The so-called “war on terror” in the United States has displaced millions over the past two decades. According to a research report, at least 36 million people have been displaced in six countries in the last 20 years due to the war. The 30-page report was released by Brown University in Rhode Island, US on Tuesday as part of their Cost of War project.
On 11 September 2001, terrorists attacked the Pentagon and the Twin Towers. On the pretext of the attack, the then US President George W. Bush launched Operation Enduring Freedom, the eternal war on terror. That continuous war has spread from Afghanistan to Iraq, Pakistan, Yemen, Somalia, the Philippines, Libya and Syria.
This report, titled ‘Create Refugees: United States Post 9/11 Wars due to Displacement’, covers six countries involved in the American War on Terror. These countries are: Afghanistan, Iraq, Pakistan, Yemen, Somalia, Philippines, Libya and Syria.
David Wayne, professor of anthropology at American University at Washington University, DC, principal researcher on the report, told the New York Times:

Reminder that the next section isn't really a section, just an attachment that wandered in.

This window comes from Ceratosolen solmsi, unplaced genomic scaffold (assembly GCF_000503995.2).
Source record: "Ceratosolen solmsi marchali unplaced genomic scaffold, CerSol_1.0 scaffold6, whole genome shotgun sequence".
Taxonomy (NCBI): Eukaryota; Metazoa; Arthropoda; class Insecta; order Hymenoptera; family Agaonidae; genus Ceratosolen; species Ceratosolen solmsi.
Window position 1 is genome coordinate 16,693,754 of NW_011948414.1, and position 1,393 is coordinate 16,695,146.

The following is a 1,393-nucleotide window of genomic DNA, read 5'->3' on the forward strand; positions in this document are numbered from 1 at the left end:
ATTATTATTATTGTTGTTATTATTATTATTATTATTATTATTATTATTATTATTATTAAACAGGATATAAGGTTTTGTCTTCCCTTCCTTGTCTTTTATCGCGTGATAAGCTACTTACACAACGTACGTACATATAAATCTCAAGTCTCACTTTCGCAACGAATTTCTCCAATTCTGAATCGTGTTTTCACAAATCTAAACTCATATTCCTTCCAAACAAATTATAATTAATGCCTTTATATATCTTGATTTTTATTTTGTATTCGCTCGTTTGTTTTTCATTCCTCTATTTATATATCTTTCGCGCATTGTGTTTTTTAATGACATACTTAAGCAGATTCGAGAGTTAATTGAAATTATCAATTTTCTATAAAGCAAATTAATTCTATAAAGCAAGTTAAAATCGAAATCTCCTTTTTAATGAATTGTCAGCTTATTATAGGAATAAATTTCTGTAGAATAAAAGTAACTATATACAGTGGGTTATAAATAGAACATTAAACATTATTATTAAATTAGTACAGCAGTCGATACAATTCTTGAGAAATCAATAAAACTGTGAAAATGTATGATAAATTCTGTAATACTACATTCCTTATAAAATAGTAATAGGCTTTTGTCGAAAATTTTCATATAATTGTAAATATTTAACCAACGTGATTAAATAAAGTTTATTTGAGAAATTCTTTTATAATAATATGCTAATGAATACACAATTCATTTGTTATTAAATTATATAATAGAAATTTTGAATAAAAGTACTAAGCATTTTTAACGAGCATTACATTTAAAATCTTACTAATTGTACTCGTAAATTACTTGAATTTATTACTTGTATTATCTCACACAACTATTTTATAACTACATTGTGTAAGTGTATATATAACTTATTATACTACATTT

The report did not consider the situation in Burkina Faso, Cameroon, Central African Republic, Shad, Democratic Republic of Congo, Mali, Niger, Saudi Arabia and Tunisia, where the United States has limited counter-terrorism activities. If they are taken as the actual number of displaced people, there may be up to 59 million.
The report claimed that the US war on terror had increased by 1/11. According to him, after that incident, a kind of separation was created with the neighbors, the community and the entire social system of those countries. Researchers say that the United States is not the only country in the world where people are immigrating. However, war played an important role in the conflicts that led to their exodus.
Citing Iraq, the report noted that in 2003 there was communal conflict and displacement in the US-led country. However, there was communal harmony in the country. Shias, Sunnis, and other religious and ethnic groups lived together, worked together, and intermarried. After the American invasion, three major ethno-communal areas were created there. A growing self-identity was born among the Shiites, Sunnis and Kurds. American power has led to ethnic divisions in cities such as Baghdad.